Boston College’s Global Observatory on Public Health has been quite busy since its launch last year. Led by Philip J. Landrigan, director of the Global Public Health Program and the Global Observatory on Public Health, the Observatory is almost done with its first project, with several more on the way.
Landrigan launched the Observatory in 2018 after he was hired to direct BC’s new Global Public Health program. The idea for the Observatory was born out of a large research project that Landrigan founded, which attributed nine million premature deaths to pollution. Landrigan and a team of scientists published their report in The Lancet journal and it has been estimated that the report has reached two billion people, according to Landrigan. The report recommended that a platform be created to monitor pollution and its related diseases, which led to the creation of the Observatory.
The Observatory is the “research arm” of the Global Public Health Program, which will be housed in the upcoming Schiller Institute for Integrated Science and Society. Landrigan describes the observatory as BC’s newest “think tank,” one aimed at addressing pollution from different angles.
The Observatory is set to finish its first project on the burden of disease caused by air pollution in India by the end of the calendar year. The project was funded by the United Nations Environment Programme, which signed a memorandum of understanding with BC last year.
Air pollution kills 1.24 million Indians per year, which Landrigan estimates has an economic cost of $30 billion from “productivity losses”—blows to the economy from illnesses and deaths—and health care costs.
“We’re also looking into whether exposure of a child in early life—or even an infant in the womb—to air pollution, does that reduce the child’s IQ?” Landrigan said. “That’s still early days, we may or may not be able to reach a conclusion on that.”
The project aims to draw resources to environmental issues by drawing media attention and equipping politicians and policymakers with a steady flow of background information.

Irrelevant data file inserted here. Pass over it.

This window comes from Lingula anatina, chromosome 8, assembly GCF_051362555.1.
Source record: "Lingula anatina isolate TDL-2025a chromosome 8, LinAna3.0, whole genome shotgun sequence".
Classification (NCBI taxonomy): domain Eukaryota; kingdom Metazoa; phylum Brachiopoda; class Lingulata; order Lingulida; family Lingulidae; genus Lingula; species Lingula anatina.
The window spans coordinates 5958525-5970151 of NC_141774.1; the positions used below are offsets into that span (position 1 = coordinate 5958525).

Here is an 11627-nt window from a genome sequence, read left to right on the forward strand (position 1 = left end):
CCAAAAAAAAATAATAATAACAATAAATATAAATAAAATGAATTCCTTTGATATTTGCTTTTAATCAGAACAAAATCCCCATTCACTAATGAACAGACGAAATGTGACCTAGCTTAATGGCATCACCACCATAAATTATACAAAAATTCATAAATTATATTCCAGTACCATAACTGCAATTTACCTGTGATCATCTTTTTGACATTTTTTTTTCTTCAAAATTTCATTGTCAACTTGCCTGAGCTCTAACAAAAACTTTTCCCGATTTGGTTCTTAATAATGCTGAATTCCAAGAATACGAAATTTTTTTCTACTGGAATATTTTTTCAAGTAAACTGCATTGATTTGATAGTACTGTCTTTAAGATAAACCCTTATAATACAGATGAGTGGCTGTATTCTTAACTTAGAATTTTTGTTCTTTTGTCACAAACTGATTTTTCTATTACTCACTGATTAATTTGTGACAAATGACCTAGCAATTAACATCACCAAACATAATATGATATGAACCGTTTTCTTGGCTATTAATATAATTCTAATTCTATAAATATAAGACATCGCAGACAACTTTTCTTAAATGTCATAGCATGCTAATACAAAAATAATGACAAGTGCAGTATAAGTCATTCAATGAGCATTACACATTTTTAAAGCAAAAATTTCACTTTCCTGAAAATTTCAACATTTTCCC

The Observatory is also currently working with the Monaco Scientific Center to study the health effects of polluted oceans. Prince Albert II of Monaco selected BC to conduct the special report, which is slated for a May 2020 release.
The Prince’s concern with ocean pollution traces back to his father’s reign: France was threatening to dump radioactive waste into the ocean off the coast of Monaco, Landrigan said. Rainer, along with French explorer Jacques Cousteau, then collaborated to create the Scientific Center of Monaco. After an international conference in Monaco in 1959, it was decided that not enough was known about the effects of radioactive waste to permit dumping, according to Hallowed Lords of the Sea: Scientific Authority and Radioactive Waste in the United States, Britain, and France.
“[Prince Albert] is very deeply committed to the preservation and the health of the oceans,” Landrigan said. “He recognized the importance of looking at the impacts between ocean pollution and human health, so he was eager to support this project.”
The report will examine how pollution affects the world’s oceans, with a focus on how vulnerable groups are affected. The group of international researchers also plans to take a look at how climate change is playing a role.
The Observatory has already set its sights on a new project in Africa that will examine the ties between industrialization and pollution in Ghana, Ethiopia, and Rwanda.
“We picked those three because they are at different stages of their development, so it’ll be a chance to look at the intersection between [country] development and pollution,” Landrigan said. “Of the three, Ghana is the most developed, Ethiopia is somewhat developed, and Rwanda is just at the beginning of industrial development.”
Featured Image by Jonathan Ye / Heights Editor